Injy El-Kashef indulges in some suburbism
It is an excellent idea to have any food deal happening in Heliopolis. This residential area -- fully populated with up-and-coming youths -- has suffered for too long from the absence of pubs, bars, and "casual" restaurants. The Heliopolis crowd was regularly forced to drive long distances just to feel young on a Thursday night. Now they can relax, cross their legs and have others come to them -- for a change.
We were four to arrive at a freezing Deals III. A welcoming interior, elegant, sober, dim and calm, housed a dozen tables surrounded by high stools.
The menu is not terribly extensive; the section devoted to the 'No Big Deals' was far more impressive, quantitatively, than the other, entitled 'The Big Deals'. Both sections remained modest in appearance, however. As an ancient Egyptian proverb goes: "If the wheat ears are full, the stalks will bend," meaning that if the food is good there is usually no need for elaborate appellations.
Some of the no big deals we tried were the Fried Shrimps and Fried Calamari, which were both generous and excellent. They looked like the pictures on cookbooks which no chef can ever imitate even after following the recipe to the letter. They were exactly "golden brown and crispy on the outside, soft on the inside." One of my dining companions regretted tasting the shrimps because, by comparison, her Calamari were no longer extraordinary, just delicious. The other pleasant surprise was the Tarama, which was fresh, lemony, and sharp. Fortunately it did not smell, but only tasted fishy.
The food generally took some time to arrive, but a waiter was always sure to distract us by politely inquiring after our general health and well-being, while we sipped our small glasses of very fresh orange juice.
Yippee, the big deals eventually made it to our table. A divine picatta with mushroom sauce landed in front of me at my request, literally. The menu did not mention mushrooms anywhere, but thinking it was probably due to an absent-minded omission, I ordered some anyway. Right I was, for it was exactly what anyone would die for after a day spent on mushroom-fantasising. (When I mentioned to the waiter that the picatta arrived with rice instead of the promised spaghetti, there was quite a commotion and only my pair of begging eyes deterred him from taking my plate away to make the necessary changes.) The Fillet Steak was good and tender, apparently, but my friend did not seem to wonder how it was humanly possible to create such food. So, yes, it was good.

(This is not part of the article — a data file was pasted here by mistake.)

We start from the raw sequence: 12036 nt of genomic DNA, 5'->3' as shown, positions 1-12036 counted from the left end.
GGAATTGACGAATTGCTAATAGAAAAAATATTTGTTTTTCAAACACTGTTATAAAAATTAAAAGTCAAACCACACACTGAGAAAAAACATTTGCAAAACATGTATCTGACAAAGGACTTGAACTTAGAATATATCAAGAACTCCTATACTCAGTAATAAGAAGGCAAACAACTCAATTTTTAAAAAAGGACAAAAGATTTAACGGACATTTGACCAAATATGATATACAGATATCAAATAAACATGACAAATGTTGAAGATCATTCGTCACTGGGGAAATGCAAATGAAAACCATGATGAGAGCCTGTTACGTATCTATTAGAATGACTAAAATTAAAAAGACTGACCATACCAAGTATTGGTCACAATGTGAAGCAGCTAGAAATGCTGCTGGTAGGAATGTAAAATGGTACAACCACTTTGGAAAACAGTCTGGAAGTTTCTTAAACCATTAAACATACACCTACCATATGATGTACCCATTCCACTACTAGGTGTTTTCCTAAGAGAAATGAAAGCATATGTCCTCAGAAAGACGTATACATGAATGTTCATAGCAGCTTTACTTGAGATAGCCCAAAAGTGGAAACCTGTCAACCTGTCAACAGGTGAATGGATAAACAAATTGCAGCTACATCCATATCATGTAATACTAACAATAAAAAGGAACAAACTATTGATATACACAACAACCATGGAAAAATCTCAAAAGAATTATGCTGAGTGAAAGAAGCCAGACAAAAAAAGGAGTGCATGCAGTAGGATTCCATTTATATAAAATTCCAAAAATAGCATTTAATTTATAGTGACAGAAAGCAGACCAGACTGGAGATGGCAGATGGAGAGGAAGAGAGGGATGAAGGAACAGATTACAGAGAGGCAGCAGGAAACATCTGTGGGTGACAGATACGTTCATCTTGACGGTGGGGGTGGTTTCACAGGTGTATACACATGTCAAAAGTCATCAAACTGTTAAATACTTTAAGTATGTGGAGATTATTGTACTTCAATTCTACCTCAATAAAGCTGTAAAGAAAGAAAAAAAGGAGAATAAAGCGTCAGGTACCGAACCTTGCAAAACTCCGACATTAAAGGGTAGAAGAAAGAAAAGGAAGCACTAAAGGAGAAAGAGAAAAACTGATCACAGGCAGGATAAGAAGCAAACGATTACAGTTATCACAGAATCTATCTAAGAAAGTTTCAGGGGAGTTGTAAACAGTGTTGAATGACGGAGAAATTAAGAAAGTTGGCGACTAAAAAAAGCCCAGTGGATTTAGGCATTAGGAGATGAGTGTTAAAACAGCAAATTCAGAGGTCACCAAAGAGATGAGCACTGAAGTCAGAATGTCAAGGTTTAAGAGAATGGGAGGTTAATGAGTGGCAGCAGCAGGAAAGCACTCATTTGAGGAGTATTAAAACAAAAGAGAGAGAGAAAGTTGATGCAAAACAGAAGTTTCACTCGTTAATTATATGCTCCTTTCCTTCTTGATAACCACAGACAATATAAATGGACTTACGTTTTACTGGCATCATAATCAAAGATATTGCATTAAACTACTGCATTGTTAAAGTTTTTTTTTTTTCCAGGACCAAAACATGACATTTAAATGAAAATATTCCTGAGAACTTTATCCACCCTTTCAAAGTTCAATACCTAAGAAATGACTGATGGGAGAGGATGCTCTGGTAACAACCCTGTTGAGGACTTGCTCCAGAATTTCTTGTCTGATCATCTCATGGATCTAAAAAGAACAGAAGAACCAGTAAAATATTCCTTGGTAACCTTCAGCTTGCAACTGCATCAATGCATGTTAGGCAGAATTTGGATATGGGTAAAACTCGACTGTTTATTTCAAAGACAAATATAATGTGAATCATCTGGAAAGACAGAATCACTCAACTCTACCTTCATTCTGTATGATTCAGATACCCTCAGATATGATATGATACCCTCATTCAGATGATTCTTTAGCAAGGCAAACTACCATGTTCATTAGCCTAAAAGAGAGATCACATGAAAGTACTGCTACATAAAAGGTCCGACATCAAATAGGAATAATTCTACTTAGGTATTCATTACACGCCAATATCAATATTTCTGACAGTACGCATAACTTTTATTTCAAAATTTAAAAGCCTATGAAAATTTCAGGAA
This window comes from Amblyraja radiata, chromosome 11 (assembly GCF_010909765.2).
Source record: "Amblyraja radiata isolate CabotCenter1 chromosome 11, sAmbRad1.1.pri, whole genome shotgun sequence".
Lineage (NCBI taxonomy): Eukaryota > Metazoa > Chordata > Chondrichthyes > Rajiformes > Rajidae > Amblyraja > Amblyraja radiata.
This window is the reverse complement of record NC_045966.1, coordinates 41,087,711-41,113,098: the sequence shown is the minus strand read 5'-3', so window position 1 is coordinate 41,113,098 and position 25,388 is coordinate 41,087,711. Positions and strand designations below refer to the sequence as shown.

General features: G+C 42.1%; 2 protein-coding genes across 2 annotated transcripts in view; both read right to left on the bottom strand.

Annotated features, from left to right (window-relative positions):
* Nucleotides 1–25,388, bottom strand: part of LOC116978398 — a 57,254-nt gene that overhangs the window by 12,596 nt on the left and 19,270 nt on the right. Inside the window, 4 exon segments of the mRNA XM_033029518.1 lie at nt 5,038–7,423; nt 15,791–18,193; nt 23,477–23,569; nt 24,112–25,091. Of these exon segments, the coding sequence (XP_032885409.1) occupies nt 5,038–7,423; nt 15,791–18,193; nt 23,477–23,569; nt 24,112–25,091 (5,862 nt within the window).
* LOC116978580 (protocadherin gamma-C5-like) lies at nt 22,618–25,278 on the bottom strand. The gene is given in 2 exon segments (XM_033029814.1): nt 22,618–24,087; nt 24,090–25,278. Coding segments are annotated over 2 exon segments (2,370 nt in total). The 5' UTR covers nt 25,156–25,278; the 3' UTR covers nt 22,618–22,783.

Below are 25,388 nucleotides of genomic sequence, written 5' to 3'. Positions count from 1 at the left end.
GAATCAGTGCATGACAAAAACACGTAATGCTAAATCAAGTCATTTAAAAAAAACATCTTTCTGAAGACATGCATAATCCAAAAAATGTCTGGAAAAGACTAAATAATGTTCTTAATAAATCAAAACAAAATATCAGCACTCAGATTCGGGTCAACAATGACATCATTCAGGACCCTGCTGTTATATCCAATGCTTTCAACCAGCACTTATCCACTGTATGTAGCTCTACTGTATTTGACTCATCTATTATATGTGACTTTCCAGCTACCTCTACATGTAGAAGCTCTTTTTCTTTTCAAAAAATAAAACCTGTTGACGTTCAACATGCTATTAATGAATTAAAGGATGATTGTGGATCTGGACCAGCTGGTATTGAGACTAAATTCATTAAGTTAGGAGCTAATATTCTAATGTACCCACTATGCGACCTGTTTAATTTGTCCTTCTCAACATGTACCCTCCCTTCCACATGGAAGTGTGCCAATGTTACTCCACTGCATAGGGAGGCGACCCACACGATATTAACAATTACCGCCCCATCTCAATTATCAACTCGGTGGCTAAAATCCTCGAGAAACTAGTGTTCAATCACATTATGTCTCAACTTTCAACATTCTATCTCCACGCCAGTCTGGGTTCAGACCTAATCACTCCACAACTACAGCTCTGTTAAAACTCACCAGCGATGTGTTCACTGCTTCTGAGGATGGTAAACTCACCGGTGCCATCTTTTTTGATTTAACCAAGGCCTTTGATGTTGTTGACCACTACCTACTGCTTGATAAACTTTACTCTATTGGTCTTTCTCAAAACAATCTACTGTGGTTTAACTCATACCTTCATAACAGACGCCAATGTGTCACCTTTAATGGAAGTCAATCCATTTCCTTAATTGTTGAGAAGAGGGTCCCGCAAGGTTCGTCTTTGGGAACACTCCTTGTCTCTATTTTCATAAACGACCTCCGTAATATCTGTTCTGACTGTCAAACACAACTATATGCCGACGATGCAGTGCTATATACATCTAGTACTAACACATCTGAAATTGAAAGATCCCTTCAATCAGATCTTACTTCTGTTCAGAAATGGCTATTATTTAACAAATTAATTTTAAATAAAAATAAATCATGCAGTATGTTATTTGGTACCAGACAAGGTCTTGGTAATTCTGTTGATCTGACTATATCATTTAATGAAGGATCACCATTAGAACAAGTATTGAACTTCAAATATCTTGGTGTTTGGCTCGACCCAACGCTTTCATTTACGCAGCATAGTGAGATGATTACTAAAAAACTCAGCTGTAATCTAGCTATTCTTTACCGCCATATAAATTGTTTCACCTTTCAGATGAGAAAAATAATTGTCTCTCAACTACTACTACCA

The large Fish and Chips deal produced a similar effect on my other friend. Her judgement revealed that it was "good"; "and?" "really good"; "and?"; "delicious, but the batter is too thick" -- one-word reactions are always tricky. The Sea Food Platter arrived with a large amount of 1000 Island Sauce. There was no objection whatsoever as to taste, quantity or style, only a strong urge to eat.
Desserts, as the menu says, are known only to the waiter, and he revealed the existence of Profiteroles with Ice Cream and Chocolate Sauce and Crêpes with just the same. Both were ordered and devoured in seconds, but the scandalous behaviour of our party around the crêpe -- "what is wrong with you?" -- proved its superiority.
A full dinner for four came to LE259; definitely a good deal.